On August 8, 2011, Anne Purcell, the Associate General Counsel for the NLRB released a memo entitled “Report of the Acting General Counsel Concerning Social Media Cases.” The report details recent case developments arising in the context of social media. These recent cases grappled with emerging issues concerning the protected and/or concerted nature of employees Facebook and Twitter postings, the coercive impact of a union’s Facebook and YouTube postings, and the lawfulness of employers’ social media policies and rules.
The NLRB has a mandate to protect employees rights to organize and discuss working conditions without fear of reprisals from employers. The report began by analyzing a case of first impression: whether an Employer unlawfully discharged five employees who had posted comments on Facebook relating to allegations of poor job performance previously expressed by one of their coworkers.
The discussion was conducted through Facebook by coworkers about job performance and staffing level issues. The NLRB found the Facebook discussion was a “textbook” example of protected activity, even though it transpired on a social network platform.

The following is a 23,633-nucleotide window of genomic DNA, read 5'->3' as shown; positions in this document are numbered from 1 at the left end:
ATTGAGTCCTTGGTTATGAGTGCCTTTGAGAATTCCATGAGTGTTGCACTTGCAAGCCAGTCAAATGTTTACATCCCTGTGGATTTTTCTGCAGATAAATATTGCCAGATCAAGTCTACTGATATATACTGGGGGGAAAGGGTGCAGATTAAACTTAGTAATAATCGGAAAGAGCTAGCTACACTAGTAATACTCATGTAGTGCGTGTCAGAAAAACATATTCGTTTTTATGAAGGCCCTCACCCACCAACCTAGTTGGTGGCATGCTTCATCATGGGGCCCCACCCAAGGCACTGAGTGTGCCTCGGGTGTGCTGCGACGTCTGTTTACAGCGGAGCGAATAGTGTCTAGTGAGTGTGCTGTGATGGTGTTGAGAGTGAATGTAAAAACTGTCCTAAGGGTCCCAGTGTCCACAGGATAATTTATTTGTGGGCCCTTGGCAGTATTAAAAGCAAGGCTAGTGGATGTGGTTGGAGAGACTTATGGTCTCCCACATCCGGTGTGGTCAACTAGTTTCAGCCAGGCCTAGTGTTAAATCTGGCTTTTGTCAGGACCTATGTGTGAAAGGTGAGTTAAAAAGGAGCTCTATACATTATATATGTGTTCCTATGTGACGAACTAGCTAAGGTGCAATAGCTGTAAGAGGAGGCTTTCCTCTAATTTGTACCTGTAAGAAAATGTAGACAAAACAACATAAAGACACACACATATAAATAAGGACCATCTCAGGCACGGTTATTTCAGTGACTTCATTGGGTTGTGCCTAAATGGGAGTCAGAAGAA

The take away for Employers is that most, if not all, job related social media discussions are protected. Employers must think twice before: (1) dismissing employees for discussing workplace “responsibilities and performance” on the Internet; (2) disciplining employees for “liking” a Facebook comment that is critical of the workplace or employer; and (3) disciplining employees when offline workplace complaints and conversations migrate online via one or more social media posts.
The full text of the memo is available here: http://mynlrb.nlrb.gov/link/document.aspx/09031d458056e743